Take the 2-minute tour ×
Mathematics Stack Exchange is a question and answer site for people studying math at any level and professionals in related fields. It's 100% free, no registration required.

I was working on a problem in Robert Ash's Abstract Algebra, and didn't follow part of the solution. The problem states

Let $R$ be the ring of $\mathbb{Z}_n$ of integers modulo $n$, where $n$ may be prime or composite. Show that every ideal of $R$ is principal.

His provided solutions goes as

Since an ideal $I$ is a finite set in this case, it must have a finite set of generators $x_1,\ldots, x_k$. Let $d$ be the greatest common divisor of the $x_i$. Every element of $I$ is of the form $a_1x_1+\cdots+a_kx_k$, and hence a multiple of $d$. Thus $I\subseteq (d)$. But $d\in I$, because there are integers $a_i$ such that $\sum_i a_ix_i=d$. Consequently, $(d)\subseteq I$.

Why is "there are integers $a_i$ such that $\sum_i a_ix_i=d$ " obvious? I don't see this automatically, and would appreciate an explanation.

Also, does the proof using the division algorithm fall apart here? When solving it without looking at the answer, I said take $n$ to be the least congruence class in an ideal $I$, then for any $m\in I$, $m=qn+r$ for $0\leq r\lt n$, so $m-qn\in I$ as well, so $r\equiv 0$. So $I=(n)$. Does this not work, or did Ash just provide a different proof? Thank you.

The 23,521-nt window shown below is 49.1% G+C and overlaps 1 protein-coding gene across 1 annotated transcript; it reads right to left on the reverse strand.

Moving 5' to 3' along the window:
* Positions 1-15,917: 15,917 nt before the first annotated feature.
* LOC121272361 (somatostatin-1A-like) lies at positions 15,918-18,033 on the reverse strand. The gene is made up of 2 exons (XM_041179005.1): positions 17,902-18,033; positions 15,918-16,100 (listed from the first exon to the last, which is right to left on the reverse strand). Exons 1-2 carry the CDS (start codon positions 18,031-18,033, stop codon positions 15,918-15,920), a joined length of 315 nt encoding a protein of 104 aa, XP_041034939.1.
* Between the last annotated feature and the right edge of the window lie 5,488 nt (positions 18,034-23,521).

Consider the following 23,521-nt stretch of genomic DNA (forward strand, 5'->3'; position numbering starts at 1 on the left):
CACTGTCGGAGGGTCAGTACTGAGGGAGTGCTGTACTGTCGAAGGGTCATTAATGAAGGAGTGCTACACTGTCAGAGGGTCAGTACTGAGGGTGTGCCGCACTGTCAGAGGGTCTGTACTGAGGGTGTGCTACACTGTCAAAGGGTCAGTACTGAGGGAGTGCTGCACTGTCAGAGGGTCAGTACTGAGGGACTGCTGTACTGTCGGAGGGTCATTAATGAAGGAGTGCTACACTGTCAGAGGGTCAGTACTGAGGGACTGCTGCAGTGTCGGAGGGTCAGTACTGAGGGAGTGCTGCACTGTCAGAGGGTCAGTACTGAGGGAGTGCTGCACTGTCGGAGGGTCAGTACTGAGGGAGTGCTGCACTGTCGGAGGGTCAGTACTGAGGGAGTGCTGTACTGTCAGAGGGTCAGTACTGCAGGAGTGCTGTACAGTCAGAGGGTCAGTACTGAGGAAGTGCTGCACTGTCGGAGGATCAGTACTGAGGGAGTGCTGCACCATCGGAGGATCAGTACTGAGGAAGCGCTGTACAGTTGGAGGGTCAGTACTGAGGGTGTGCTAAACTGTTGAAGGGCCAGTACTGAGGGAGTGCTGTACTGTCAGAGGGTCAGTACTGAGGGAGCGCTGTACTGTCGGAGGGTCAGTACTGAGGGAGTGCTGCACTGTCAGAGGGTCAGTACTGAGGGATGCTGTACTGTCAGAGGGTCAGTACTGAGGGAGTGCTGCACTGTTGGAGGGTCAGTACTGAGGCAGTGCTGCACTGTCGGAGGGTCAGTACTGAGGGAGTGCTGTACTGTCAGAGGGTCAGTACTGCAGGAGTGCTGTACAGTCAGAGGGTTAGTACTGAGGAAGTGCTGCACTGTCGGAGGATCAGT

share|improve this question
2  
Dear yunone, Your argument via the division algorith is fine, too. (Incidentally, the proof of the existence of the $a_i$ such that $\sum a_i x_i = d$ uses the division algorith, so the arguments are not so different. Yours is more direct, but Ash's involves some important general concepts, which gives it some merit too.) Regards, –  Matt E May 30 '11 at 5:14
1  
Thanks @Matt for your confirmation. –  yunone May 30 '11 at 5:19
add comment

2 Answers 2

up vote 4 down vote accepted

The existence of these $a_i$ is a slightly more general form of Bezout's identity. We are technically taking representatives $0\leq y_1,\ldots,y_k\leq n-1$ in $\mathbb{Z}$ for the $x_1,\ldots,x_k\in\mathbb{Z}_n$, letting $D=\gcd(y_i)$, using Bezout's identity for $\mathbb{Z}$ to show that there are $b_1,\ldots,b_k\in\mathbb{Z}$ such that $\sum b_iy_i=D$, then reducing mod $n$ to the equation $\sum a_ix_i=d$ where $a_i=b_i+n\mathbb{Z}$ and $d=D+n\mathbb{Z}$.

share|improve this answer
    
Thanks Zev, I've seen Bezout's Identity in number theory books, so that makes sense. –  yunone May 30 '11 at 5:11
    
"Using Bezout's identity for $\bf Z$" is essentially the same as saying $\bf Z$ is a PID, isn't it? –  Gerry Myerson May 30 '11 at 5:26
    
@Gerry, that's true. I felt the connection of yunone's question with the Bezout's identity formulation was slightly clearer, but the statement that $\mathbb{Z}$ is a PID is the ultimately the better, more abstract way of thinking about it. –  Zev Chonoles May 30 '11 at 5:34
add comment

Presumably Ash has already proved that $\bf Z$ is a PID. Now $d$ is the gcd of the $x_i$ in $\bf Z$, which is a PID, so working in $\bf Z$ we have $\sum_ia_ix_i=d$ for some $a_i$.

share|improve this answer
    
Thanks Gerry, but Ash has not actually proven that. I'll take a look for myself in showing that $\mathbb{Z}$ is a PID. –  yunone May 30 '11 at 5:08
add comment

Your Answer

 
discard

By posting your answer, you agree to the privacy policy and terms of service.

Not the answer you're looking for? Browse other questions tagged or ask your own question.